Over the next couple of years, you could make triple-digit gains in one of the most beaten-down stocks on the market.
It won’t happen overnight. But as I write, a tremendous opportunity is opening up in the technology industry. And before the run is over, we could see this company’s share price double or more.
It’s no wonder billionaire investor D.E. Shaw purchased more than 7.4 million shares of this business. The bottom line is that now could be a great time to follow Shaw’s lead and add this stock to your portfolio. Let me explain…
If you don’t buy this stock now, you’ll hate yourself later
As regular readers know, these are tough times at BlackBerry Ltd (TSX: BB)(NASDAQ: BBRY). It’s hard to believe now, but this company was once an icon of Canadian business. Today, however, the firm is more likely to be the butt of a joke than an inspiration for corporate leaders.
But this could soon be history. New CEO John Chen is engineering a turnaround at the firm. And for the first time in years, there are actually a number of reasons to be optimistic.
First, the company is once again on solid financial footing. Chen has promised to return BlackBerry back to cash-flow breakeven by the end of the next fiscal year. The firm could even return back to profitability a few quarters after that.
However, these targets may be too cautious. Analysts have be impressed by surprisingly strong Passport handset sales. Today, there’s chatter of the company returning to cash-flow breakeven as soon as next spring.
Better yet, BlackBerry is also finding new niches outside of the handset business. As an example, Chen aims to generate US$100 million in revenue from its BlackBerry Messenger service. This could be accomplished by targeting business users and adding new services.
And while the firm may no longer make the handsets people use, it can provide the technology businesses need to manage them. Earlier this month, the company partnered with rival Samsung Electronics Co for the launch of its latest BlackBerry Enterprise Services software. This gives BlackBerry a huge edge over rivals as it pushes into mobile-device management.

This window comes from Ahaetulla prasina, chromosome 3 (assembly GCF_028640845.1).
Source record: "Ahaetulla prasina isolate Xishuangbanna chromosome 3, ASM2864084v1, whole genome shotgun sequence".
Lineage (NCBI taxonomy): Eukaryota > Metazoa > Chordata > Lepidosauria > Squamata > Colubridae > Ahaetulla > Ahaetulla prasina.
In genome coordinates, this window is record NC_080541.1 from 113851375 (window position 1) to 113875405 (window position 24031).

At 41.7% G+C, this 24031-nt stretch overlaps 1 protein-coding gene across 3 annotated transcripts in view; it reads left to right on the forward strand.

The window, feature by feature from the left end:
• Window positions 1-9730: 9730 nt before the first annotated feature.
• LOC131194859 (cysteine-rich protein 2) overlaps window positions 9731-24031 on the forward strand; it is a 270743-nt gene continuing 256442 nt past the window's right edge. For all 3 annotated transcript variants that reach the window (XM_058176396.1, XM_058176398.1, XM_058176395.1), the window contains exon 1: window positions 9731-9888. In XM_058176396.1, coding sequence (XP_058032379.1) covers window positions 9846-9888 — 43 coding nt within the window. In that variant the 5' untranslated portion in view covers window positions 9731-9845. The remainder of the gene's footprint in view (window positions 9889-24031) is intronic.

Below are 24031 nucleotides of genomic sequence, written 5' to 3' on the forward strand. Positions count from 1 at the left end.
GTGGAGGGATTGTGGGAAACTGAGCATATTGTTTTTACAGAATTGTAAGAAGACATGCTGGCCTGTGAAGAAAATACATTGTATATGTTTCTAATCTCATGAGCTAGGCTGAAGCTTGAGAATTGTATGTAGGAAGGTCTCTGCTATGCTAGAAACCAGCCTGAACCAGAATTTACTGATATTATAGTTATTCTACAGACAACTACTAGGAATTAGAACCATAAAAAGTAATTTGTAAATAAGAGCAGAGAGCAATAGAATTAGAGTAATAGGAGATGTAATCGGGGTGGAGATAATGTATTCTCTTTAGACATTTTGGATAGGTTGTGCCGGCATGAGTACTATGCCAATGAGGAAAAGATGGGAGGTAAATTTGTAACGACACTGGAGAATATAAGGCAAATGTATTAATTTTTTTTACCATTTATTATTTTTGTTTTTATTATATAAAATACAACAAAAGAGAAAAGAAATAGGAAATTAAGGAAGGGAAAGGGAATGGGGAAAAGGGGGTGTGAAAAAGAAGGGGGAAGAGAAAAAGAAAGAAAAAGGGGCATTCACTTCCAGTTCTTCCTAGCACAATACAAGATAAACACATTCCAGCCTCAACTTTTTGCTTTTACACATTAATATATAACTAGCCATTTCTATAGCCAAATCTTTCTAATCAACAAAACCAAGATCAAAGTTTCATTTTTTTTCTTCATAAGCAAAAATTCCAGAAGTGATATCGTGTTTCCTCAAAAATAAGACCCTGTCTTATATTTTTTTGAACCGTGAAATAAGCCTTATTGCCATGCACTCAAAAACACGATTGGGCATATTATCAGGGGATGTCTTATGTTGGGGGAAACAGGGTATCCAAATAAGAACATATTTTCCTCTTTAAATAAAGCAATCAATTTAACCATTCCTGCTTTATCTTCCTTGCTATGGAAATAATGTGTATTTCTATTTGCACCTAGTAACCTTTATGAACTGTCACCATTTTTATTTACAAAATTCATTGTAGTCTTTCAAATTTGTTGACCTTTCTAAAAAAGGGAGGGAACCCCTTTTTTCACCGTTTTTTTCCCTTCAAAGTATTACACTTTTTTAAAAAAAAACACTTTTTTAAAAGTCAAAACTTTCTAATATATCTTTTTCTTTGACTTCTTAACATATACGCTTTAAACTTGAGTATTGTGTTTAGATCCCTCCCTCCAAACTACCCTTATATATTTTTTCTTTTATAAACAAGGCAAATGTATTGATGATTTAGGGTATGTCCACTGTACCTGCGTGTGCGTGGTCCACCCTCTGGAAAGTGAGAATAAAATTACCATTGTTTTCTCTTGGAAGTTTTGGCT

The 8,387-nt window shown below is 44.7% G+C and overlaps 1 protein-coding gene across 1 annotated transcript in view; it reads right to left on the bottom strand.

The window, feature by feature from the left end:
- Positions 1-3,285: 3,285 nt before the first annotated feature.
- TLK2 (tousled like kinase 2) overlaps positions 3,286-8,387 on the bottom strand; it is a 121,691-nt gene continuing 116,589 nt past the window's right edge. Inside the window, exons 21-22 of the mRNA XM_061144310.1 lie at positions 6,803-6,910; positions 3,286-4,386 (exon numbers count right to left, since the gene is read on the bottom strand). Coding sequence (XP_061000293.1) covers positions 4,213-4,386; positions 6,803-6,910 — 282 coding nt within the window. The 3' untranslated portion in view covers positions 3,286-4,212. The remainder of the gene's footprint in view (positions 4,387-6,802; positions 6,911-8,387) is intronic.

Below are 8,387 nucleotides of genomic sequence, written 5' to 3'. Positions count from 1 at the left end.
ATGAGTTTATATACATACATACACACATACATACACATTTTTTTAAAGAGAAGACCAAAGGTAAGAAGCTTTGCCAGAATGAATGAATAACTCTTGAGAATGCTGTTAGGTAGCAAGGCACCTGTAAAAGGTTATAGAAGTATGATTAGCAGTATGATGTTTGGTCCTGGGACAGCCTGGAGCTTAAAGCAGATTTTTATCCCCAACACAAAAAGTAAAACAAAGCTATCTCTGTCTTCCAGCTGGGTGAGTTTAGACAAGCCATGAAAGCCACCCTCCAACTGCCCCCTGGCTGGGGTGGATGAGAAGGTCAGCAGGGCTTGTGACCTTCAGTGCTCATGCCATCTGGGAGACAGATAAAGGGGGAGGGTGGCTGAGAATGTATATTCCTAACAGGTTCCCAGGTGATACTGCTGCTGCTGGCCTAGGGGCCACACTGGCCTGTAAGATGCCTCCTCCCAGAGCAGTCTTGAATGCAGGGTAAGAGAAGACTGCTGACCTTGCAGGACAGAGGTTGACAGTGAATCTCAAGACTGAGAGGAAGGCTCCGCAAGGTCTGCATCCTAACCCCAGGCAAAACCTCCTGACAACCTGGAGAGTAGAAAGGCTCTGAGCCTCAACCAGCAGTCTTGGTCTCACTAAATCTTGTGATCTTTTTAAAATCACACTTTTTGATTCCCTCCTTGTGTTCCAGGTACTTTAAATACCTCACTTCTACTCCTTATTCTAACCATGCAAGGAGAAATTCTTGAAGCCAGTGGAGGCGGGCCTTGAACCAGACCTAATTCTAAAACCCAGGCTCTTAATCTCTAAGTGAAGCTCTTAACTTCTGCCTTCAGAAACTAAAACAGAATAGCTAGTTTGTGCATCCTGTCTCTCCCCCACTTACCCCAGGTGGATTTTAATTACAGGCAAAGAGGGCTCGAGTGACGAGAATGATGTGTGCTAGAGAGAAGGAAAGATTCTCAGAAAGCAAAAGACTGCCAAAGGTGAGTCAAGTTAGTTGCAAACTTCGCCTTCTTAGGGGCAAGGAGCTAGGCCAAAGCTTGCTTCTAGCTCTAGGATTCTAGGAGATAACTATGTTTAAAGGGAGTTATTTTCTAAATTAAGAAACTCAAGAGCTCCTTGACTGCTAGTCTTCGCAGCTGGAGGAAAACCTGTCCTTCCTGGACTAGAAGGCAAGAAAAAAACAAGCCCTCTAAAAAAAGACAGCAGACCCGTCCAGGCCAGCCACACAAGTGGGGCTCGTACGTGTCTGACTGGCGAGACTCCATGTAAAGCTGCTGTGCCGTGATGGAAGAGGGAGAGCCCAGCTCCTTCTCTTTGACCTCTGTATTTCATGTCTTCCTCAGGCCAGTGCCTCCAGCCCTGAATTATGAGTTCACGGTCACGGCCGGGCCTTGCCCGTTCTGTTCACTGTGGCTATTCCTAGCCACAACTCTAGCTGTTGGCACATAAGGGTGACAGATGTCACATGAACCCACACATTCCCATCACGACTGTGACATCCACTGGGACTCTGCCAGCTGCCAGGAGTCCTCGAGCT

Finally, BlackBerry is also becoming a player in the emerging Internet of Things, or IoT. In essence, the IoT is a world where everyday objects are connected to the web. In May, BlackBerry announced Project Ion, a series of initiatives designed to put the company at the forefront of this movement.
The opportunity here could be huge. As Chen wrote in a January blog post, “While there are 5 billion handsets in the world that we want to connect to, there may be 500 billion devices out there. That presents a tremendous opportunity for an organization with the experience and track record of QNX.”
Needless to say, 500 billion devices connected to the Internet will generate an enormous amount of data. But if BlackBerry has its way, however, it can provide the tools to distill this deluge into meaningful information. So, where Apple and Google have built the apps to gather data, BlackBerry is working hard to organize all of these facts and figures into something useful.
Is now the time to buy BlackBerry?
Apparently, Shaw is also bullish on a turnaround. According to recent SEC filings, the billionaire investor nearly doubled the size of his BlackBerry stake last quarter. As of September, Shaw owned 7.4 million shares valued at US$73.2 million.
Other stock sharks are also bullish. A number of billionaire investors have purchased large positions including Prem Watsa, Israel Englander, and Jim Simons. Hedge fund legend Nelson Obus also upped his stake in the stock last quarter.
Some of the smartest money mavens in the world are backing BlackBerry’s turnaround. I certainly don’t want to be on the other side of their trade.
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This article represents the opinion of the writer, who may disagree with the “official” recommendation position of a Motley Fool premium service or advisor. We’re Motley! Questioning an investing thesis — even one of our own — helps us all think critically about investing and make decisions that help us become smarter, happier, and richer, so we sometimes publish articles that may not be in line with recommendations, rankings or other content.
Fool contributor Robert Baillieul has no position in any stocks mentioned. David Gardner owns shares of Apple, Google (A shares), and Google (C shares). Tom Gardner owns shares of Google (A shares) and Google (C shares). The Motley Fool owns shares of Apple, Google (A shares), and Google (C shares).